Pursue profits + Impact with the same passion

September 12, 2020

A core part of your brand strategy should be to dedicate a part of every dollar you earn and/or spending part of your time in creating the world you want to live in.

In India, there was a law a few years back that mandated companies who are earning more than Rs 5 crores in profit/Rs 1000 crores in revenue/ Rs 500 crores in networth to spend 2 percent of their average profits on corporate social responsibility. While the law had the right intention and many wonderful non-profits in the country really benefited from this law. But the law came from an assumption that companies are not naturally aligned to create the society they themselves want to live in. Hence for profit companies have to be forced by a law to spend atleast 2 percent of their profits towards development of the overall society. Obviously a lot of companies found ways and means to not do it or worse still, spun off their CSR contribution into very distasteful and cringeworthy PR exercises.

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To reiterate my point, this CSR law comes from an assumption that profits and purpose lie at the opposite end of the spectrum. Companies are by nature only going to chase profit at the cost of everything else and more importantly, that is what will have companies thrive. Milton Friedman, one of the architects of modern capatilistic economies famously wrote an article that declared ‘The Social Responsibility Of Business Is to Increase Its Profits’. The underlying wisdom is that, chase profits and watch your company and society grow grow and grow. But every single indicator at our disposal shows otherwise. (I don’t like to quote data, there is too much of it floating around so I will leave it to your judgement to agree with me or not). Just look around you and you will see companies dealing with at-least one if not all 3 of these chronic problems:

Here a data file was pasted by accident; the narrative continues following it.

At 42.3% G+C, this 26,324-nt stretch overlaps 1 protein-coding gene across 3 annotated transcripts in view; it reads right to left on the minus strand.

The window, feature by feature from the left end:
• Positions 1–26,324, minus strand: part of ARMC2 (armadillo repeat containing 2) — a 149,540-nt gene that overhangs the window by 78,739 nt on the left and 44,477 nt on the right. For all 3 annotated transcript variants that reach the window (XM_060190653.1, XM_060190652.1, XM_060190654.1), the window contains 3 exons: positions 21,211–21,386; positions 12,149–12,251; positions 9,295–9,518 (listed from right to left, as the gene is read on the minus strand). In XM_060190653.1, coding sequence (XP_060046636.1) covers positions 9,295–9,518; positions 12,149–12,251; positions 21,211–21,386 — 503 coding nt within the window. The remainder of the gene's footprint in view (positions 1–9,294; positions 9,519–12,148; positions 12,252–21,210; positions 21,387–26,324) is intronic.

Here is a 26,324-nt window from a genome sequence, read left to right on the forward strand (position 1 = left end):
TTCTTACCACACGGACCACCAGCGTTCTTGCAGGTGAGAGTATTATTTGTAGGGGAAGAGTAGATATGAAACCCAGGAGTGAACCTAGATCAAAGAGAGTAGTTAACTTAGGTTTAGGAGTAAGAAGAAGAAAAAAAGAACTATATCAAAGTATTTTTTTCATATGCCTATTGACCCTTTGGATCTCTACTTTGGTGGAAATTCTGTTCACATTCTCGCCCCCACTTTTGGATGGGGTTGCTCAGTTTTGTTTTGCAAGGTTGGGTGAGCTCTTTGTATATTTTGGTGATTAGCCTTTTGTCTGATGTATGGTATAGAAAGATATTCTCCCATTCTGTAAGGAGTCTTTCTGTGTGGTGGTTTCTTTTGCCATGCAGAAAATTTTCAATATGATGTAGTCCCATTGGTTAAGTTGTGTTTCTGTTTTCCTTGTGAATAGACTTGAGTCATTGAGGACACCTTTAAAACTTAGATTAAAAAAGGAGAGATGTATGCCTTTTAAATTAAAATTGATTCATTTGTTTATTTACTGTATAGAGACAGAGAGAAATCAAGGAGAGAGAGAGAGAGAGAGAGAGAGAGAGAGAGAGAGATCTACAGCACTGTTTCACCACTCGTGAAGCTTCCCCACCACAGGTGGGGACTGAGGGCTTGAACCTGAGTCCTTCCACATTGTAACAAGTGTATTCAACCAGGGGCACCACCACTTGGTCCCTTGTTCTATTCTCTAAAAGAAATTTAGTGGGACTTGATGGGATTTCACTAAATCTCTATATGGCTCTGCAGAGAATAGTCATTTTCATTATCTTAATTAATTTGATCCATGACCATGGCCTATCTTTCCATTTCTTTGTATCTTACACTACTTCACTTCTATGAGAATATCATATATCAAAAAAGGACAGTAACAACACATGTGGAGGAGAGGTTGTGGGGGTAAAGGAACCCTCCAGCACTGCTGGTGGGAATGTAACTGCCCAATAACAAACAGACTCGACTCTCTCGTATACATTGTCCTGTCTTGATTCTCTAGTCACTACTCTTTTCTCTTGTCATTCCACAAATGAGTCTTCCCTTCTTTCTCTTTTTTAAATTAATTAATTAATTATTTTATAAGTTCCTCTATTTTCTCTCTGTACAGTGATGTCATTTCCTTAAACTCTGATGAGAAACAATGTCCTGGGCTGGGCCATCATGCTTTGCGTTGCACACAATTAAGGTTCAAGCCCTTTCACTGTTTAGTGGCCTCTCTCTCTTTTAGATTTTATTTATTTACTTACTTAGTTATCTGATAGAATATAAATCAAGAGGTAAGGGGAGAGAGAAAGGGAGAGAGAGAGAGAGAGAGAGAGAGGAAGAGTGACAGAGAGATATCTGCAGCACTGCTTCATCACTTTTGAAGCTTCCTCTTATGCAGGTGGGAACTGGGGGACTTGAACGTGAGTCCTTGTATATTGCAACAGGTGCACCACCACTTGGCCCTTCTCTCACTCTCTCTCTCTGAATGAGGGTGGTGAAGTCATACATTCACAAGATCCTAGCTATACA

1. High levels of customer churn (Sometimes over 60%)

2. Shorter lifecycles of companies and diminishing profitability

3. Very poor to non-existent employee loyalty

I find it impossible to not conclude that Friedman was completely off the mark. Infact, chasing profit without purpose or an inpsiring cause goes against human design. We are just not wired that way. We are and will remain emotional beings. We need purpose in our lives to thrive and to truly live. And so do companies we work for. I will go so far to claim that purpose and profit need to go hand in hand for any organization to thrive. It is not just a good way to do business but it is the only way to do business.

And companies around the world have started waking up to this very aspect. Aligning purpose and profits is essentially an exercise to expand who our stakeholders is and moreover, to relook at how are we going to add value to each of our stakeholders. Companies who are aligning profits with purpose is showing significant sustained success and in my opinion, will continue to see for the simple reason is that it works!